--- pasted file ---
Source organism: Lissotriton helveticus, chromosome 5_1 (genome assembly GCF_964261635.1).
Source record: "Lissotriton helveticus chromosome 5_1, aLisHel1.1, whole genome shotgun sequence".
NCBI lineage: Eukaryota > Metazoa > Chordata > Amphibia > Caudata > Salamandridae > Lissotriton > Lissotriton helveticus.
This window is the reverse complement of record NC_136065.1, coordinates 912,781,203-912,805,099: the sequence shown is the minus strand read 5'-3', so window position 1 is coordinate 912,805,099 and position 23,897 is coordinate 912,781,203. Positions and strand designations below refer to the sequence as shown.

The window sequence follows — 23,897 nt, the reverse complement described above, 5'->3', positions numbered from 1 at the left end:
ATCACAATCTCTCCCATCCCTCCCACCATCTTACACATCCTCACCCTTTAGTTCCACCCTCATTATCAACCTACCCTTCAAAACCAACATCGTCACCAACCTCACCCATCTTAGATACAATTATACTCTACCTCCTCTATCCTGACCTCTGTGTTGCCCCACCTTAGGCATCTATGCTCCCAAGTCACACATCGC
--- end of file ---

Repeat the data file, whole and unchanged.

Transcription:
Source organism: Lissotriton helveticus, chromosome 5_1 (genome assembly GCF_964261635.1).
Source record: "Lissotriton helveticus chromosome 5_1, aLisHel1.1, whole genome shotgun sequence".
NCBI lineage: Eukaryota > Metazoa > Chordata > Amphibia > Caudata > Salamandridae > Lissotriton > Lissotriton helveticus.
This window is the reverse complement of record NC_136065.1, coordinates 912,781,203-912,805,099: the sequence shown is the minus strand read 5'-3', so window position 1 is coordinate 912,805,099 and position 23,897 is coordinate 912,781,203. Positions and strand designations below refer to the sequence as shown.

The window sequence follows — 23,897 nt, the reverse complement described above, 5'->3', positions numbered from 1 at the left end:
ATCACAATCTCTCCCATCCCTCCCACCATCTTACACATCCTCACCCTTTAGTTCCACCCTCATTATCAACCTACCCTTCAAAACCAACATCGTCACCAACCTCACCCATCTTAGATACAATTATACTCTACCTCCTCTATCCTGACCTCTGTGTTGCCCCACCTTAGGCATCTATGCTCCCAAGTCACACATCGC